Thursday, January 29, 2009

Big Challenges for KAXE in the Year of the Ox

by Maggie Montgomery

The lunar year 4706 is a Year of the Ox, according to the 12-year Chinese zodiac. The Ox is a sign of prosperity through fortitude and hard work. Oxes (Ox people wouldn’t be called “Oxen” would they?) are dependable, calm and modest. They are logical but have great imagination and appreciation for beauty. They speak little but with intelligence. They can be articulate and eloquent. They are tenacious and self-sacrificing and make good parents and teachers. President O’Bama and KAXE’s Scott Hall are both Oxes.

The Year of the Ox will be a tough one financially for KAXE. Like many nonprofits, our organization has received news of serious budget cuts. KAXE’s 2009 budget started out $42,000 smaller than it was in 2008. But that budget was created last summer. We just learned that the State will pay us only $12,000 of the $35,180 that was appropriated for the station last year, and KAXE’s endowment lost so much money that the station will have to forego the budgeted $16,000 annual distribution. These items total $39,000, and more losses may be coming.

Some nonprofit organizations are in imminent danger of “going under.” For example, we have seen a rather dire letter to the editor in the Pioneer newspaper from a board member of the Headwaters Science Center in Bemidji. We have read warnings of possible closure and pleas for funds in the Cedar Cultural Center newsletter.

KAXE entered the current recession in good shape. The organization has some money in the bank to maintain cash flow and has no long-term debt. In this, KAXE is definitely Ox-like. Oxes are not extravagant. Being in debt makes them nervous. KAXE will not go under—but it will also not go untouched.

KAXE’s response to the financial challenges will be like the Ox. The station has always been frugal. The staff and volunteers are hardworking and will selflessly do a wonderful job with fewer resources. Oxes have many friends, so we’ll look for more friends ask current members to pitch in just a little bit more.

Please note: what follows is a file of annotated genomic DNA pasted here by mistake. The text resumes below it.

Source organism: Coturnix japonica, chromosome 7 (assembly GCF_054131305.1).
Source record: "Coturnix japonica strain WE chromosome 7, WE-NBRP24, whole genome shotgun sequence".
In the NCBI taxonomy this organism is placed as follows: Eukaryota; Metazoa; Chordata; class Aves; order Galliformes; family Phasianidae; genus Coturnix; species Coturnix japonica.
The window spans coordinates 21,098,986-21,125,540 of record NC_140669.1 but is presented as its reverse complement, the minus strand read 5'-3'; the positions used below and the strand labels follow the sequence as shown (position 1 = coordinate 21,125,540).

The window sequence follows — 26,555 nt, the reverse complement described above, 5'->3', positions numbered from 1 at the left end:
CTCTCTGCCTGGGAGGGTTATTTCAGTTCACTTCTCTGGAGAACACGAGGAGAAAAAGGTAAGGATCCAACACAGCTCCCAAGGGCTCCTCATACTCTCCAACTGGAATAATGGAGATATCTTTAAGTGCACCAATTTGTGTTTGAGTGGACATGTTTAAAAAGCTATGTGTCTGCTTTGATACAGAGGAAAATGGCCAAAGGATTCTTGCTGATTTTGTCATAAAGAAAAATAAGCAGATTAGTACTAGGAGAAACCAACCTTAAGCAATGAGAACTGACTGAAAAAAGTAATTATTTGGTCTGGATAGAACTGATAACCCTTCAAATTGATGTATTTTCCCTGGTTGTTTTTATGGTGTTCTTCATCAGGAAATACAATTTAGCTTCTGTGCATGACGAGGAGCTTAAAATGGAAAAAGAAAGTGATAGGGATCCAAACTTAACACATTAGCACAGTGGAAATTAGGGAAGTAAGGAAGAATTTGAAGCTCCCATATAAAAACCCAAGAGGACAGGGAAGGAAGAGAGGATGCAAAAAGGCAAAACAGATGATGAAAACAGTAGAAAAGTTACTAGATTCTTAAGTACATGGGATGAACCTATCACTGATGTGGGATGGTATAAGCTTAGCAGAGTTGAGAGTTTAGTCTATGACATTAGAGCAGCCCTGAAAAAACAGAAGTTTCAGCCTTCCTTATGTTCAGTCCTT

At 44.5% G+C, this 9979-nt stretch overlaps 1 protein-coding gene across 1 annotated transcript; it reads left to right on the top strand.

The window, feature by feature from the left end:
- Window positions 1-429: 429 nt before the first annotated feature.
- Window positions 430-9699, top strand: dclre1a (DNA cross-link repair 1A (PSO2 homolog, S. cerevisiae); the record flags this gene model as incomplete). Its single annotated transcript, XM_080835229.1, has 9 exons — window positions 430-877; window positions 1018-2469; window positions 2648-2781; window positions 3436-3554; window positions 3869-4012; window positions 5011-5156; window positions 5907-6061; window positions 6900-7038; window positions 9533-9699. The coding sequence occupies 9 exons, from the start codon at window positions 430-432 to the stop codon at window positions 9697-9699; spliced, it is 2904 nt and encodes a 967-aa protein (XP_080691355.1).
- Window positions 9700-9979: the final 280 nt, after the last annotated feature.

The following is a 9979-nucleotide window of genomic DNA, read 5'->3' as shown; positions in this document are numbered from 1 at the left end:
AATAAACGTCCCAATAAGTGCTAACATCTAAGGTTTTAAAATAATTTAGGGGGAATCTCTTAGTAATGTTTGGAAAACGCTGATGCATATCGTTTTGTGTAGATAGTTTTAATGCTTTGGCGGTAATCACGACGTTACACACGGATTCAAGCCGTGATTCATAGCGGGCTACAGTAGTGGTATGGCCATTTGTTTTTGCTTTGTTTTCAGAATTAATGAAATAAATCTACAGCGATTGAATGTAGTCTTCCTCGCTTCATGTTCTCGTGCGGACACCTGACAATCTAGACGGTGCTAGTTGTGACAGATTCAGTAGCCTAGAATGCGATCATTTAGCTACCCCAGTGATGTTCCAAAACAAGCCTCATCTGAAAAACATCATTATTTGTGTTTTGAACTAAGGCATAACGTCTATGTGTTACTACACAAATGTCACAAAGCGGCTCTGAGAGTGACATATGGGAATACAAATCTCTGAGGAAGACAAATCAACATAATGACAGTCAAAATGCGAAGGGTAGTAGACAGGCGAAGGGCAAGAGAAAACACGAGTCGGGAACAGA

We will also make further budget cuts. At this point, those cuts will have to go deeper and will likely include the station’s retirement plan, a reduction in the quality of our health care plan and, possibly, staff lay-offs. These things are very difficult to contemplate, let alone do. I hope the measures will be temporary.

I wish all of you prosperity this year, through fortitude and hard work! If you have reactions or ideas for us, please let us know!

NOTE: Our family celebrates Chinese New Year because our daughter-in-law, Siau Yean, is from Malaysia, and her family is of Chinese ethnicity. Celebrating the New Year in northern Minnesota connects her to family and friends at home. The pictures on this blog are from our family’s New Year’s Eve celebration and include an Ox (Babe, of course. This is Minnesota!), some hot pots (for cooking Tom Yum soup communally, as a family), and fireworks (firecrackers are supposed to scare away evil spirits).

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